All I can to add to the ever-expanding collective memory of her is my own experience of her music and the effect she has had on me. Her addictions, her fame, her disastrous performances and sporadic no-shows, her tabloid status and her immediately iconic look, from the beehive to the missing tooth to the ever-diminishing twig-like limbs... well, these are the things that the obituaries will have to talk about. But I was already a Winehouse fan by the time her personal life took over her musical endeavours, having chanced on her appearance on Jools Holland in 2003.
As a teenager who loved both the Libertines and Lauryn Hill, I was always – and sometimes still am – trying to reconcile my guitar with my voice. All the usual guitar-wielding women failed to hold my interest, like Courtney Love or Chrissie Hynde (this was just before the download age got going – finding worthy musical heroes was pretty tricky in the darkest West Country, despite growing up a few miles from PJ Harvey). Yet my favourite R&B voices seemed worlds away from music I could play myself, with their slick ProTools beats or jazz piano and vinyl crackle.
But then there's Winehouse, bashing out 'Stronger Than Me' on a Strat which even I had to admit was fucking boss, and I hate Strats. And I can clearly remember turning the TV on, in the corner of my room, standing there in a t-shirt and pants aged 16 at midnight on a Friday, as close to the sound as I could get and completely entranced by this girl combining the most unique, drawling, bluesy, growling, sweet and strange voice I'd ever heard with a guitar and a jutting chin, a macho stance and lascivious look. At the time, Winehouse had just turned 20 years old.
I want to say so much about her – her voice, of course, but also her amazing songwriting and barmy lyrics which couldn't have come from anyone else – but in the end the thing that meant the most to me was that she was so incredibly different from everyone else. Winehouse came from another place, from her own mind, seemingly unblemished by all the crap that was in the charts during her own teenage years of the late Nineties. She wore what she wanted, for a start. Not just a foot-high beehive but, in another Jools Holland clip, a black mini skirt and white bomber jacket. Or, at her most drugged out, a Fred Perry shirt with sleeves pushed up to show off horseshoe and pin-up girl tattoos. She was a lad, a mod, a skinhead, a jazzer, a toker, a snorter, a boozer. She could punch you or kiss you or shag you, she was all spit and humanity and visceral emotion, yet on record she'd managed to boil all that down into these blistering couplets which told you so much, almost too much, about herself:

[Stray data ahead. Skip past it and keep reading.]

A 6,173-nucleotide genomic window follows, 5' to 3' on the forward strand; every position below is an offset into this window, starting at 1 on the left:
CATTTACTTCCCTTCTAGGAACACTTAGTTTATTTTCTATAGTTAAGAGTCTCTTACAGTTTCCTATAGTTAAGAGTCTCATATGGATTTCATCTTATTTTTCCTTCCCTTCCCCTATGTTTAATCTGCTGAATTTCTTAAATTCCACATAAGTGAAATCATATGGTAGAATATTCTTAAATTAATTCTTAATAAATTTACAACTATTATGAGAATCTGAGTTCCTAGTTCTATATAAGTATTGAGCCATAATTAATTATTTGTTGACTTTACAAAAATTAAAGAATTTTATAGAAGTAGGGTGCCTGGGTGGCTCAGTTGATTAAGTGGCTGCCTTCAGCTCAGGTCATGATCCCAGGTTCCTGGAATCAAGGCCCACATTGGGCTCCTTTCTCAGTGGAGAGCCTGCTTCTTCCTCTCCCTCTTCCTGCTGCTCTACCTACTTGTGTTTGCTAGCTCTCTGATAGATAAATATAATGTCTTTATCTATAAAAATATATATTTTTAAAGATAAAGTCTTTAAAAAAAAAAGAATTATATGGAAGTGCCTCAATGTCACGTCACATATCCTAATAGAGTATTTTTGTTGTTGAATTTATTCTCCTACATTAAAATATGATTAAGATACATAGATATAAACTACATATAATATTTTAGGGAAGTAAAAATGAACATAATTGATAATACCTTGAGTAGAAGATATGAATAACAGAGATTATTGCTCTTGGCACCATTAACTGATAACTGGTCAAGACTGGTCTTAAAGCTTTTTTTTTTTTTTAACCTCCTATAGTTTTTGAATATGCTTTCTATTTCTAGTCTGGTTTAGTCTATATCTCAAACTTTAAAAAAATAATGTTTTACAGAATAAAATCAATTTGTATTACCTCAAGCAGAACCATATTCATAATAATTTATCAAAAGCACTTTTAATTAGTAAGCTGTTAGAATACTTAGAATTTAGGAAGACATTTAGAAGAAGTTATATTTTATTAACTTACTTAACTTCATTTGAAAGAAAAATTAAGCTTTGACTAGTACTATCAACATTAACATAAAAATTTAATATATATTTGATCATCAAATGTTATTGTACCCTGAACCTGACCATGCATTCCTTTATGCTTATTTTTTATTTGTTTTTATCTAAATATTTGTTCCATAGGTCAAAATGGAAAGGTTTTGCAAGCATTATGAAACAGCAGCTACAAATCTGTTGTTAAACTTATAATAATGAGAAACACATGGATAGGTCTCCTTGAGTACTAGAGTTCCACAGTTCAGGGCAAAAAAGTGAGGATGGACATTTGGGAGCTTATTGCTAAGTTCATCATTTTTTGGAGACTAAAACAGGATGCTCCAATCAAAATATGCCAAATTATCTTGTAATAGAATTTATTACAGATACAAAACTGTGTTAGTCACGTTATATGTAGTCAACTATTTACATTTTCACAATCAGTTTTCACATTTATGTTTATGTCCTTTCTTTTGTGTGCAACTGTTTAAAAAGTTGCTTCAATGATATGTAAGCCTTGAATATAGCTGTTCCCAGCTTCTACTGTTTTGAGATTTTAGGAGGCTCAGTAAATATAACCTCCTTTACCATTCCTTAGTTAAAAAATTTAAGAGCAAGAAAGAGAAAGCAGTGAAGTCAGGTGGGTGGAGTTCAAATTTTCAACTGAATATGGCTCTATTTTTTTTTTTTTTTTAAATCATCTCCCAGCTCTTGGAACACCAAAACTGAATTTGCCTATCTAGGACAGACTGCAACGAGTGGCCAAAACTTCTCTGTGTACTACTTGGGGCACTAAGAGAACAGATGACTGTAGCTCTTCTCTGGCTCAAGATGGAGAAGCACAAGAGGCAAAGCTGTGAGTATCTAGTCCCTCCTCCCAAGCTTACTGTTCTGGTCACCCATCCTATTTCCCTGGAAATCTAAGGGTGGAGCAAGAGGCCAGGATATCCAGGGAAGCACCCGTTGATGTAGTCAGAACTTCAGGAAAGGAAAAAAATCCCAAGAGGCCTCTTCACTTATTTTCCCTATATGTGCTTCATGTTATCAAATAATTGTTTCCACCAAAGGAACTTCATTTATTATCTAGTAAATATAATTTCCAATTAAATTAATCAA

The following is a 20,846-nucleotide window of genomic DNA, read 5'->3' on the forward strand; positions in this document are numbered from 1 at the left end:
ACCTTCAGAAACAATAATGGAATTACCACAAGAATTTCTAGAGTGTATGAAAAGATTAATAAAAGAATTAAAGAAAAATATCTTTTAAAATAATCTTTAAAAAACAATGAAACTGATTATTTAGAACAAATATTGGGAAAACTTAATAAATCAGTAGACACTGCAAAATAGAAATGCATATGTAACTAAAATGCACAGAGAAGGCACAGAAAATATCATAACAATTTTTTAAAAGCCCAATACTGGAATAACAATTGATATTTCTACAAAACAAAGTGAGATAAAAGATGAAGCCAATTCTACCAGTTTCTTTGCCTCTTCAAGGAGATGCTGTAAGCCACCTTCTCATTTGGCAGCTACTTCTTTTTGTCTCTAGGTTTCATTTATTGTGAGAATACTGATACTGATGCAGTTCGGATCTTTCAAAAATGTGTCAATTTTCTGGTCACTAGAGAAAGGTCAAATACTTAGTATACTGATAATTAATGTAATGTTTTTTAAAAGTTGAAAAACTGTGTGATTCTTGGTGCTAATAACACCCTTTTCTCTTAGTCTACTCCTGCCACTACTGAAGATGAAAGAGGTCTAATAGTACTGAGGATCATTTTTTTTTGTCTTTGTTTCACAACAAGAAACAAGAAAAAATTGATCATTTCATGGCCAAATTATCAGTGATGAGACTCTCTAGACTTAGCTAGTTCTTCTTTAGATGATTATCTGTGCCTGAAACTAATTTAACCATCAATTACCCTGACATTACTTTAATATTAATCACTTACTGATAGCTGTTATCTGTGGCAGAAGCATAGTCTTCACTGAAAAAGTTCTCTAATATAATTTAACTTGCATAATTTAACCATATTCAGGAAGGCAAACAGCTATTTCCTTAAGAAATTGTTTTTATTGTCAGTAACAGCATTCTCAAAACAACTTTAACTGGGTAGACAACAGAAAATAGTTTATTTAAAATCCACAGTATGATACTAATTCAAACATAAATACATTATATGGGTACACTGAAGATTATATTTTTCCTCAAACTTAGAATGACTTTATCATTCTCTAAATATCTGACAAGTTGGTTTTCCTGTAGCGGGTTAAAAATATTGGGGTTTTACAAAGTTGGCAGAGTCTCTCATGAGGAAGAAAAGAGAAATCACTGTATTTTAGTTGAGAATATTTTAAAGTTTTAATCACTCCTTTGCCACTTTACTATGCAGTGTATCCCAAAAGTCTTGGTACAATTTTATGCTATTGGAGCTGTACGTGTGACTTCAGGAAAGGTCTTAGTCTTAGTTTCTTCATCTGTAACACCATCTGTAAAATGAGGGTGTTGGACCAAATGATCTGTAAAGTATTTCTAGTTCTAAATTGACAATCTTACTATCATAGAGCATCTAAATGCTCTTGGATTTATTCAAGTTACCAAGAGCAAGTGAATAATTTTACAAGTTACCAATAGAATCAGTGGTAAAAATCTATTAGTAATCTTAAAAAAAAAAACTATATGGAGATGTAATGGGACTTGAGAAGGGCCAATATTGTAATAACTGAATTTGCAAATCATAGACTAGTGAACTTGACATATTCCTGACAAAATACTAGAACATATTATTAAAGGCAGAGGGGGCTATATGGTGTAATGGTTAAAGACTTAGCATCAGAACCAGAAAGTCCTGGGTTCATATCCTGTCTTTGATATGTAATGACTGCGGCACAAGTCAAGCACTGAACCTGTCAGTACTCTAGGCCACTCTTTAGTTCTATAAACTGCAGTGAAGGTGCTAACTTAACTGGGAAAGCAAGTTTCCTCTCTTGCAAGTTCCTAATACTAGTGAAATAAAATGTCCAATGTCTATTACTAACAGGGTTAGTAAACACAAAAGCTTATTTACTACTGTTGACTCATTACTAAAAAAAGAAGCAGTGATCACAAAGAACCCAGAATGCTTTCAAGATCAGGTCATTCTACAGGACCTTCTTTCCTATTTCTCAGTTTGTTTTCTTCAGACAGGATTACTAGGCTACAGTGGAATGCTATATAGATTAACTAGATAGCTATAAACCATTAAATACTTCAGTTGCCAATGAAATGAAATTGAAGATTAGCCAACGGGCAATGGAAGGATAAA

“The only time I hold your hand is to get the angle right”
“Then you notice lickle carpet burns, my stomach drops and my guts churn”
“He left no time to regret, kept his dick wet with his same old safe bet”
“I don't wanna meet your mother anytime, I just wanna grip your body over mine”
“Yours is a familiar face but that don't make your place safe in my bed”
She was raw and filthy but never dolled up and sexualised for the pop market. It would be crass to make her out as some kind of aimless maelstrom of emotion, destined to crash out through hedonism, because that would suggest she had no determination or appetite for success, and you don't sell six million albums without a little bit of hard-headed ambition inside you.
But what Winehouse absolutely was not, was a pop star. Well, of course she was, eventually. But what were the chances? No one could have predicted her rise and rise, looking at the words to 'Fuck Me Pumps' or her blood-stained ballet shoes. Talent she had, but talent doesn't often lead to mega-fame.
The reason I loved her, and I suppose the reason so many people loved her, people who might not normally listen to jazz, soul, R&B or pop, was that she was a real person who said real things in a way you'd never heard them said before, whether she was singing about chips and pitta or straight-up l-o-v-e. Her idiosyncrasies weren't a mask of family-friendly kookiness like many of her female singer peers. I don't relate to her songs because of their subject matter – our lives and loves could not be more different. I relate to them because anyone with a heartbeat can hear that she's singing for her life and telling you the whole, unvarnished, gruesome, glorious truth.
Winehouse's death was needless and tragic, but rather than mourn the 'waste' of her talent, it seems more sensible to celebrate the recordings that do exist. And contrary to certain writers' proclamations, there's a truckload of stuff out there: album cuts, bonus tracks, thousands of clips from TV shows, festivals, gigs, showcases, unreleased tidbits floating through hyperspace and, inevitably, a bumper collector's edition of every last scrap of material will be released and re-released until all 7 billion of us declare 'Rehab' as 'our' karaoke song.
Finally, 'Love Is A Losing Game' must be the closest thing to a stone-cold classic to have been released in the last decade. It's as if it's been transported from some timeless song library on another plane; concise and effortless, crying out to be covered by hapless X-Factor wannabes but always protected by the fact that no other voice will ever do it as much justice.
And that was just a few of the reasons why I love Amy Winehouse. I'm going to miss her.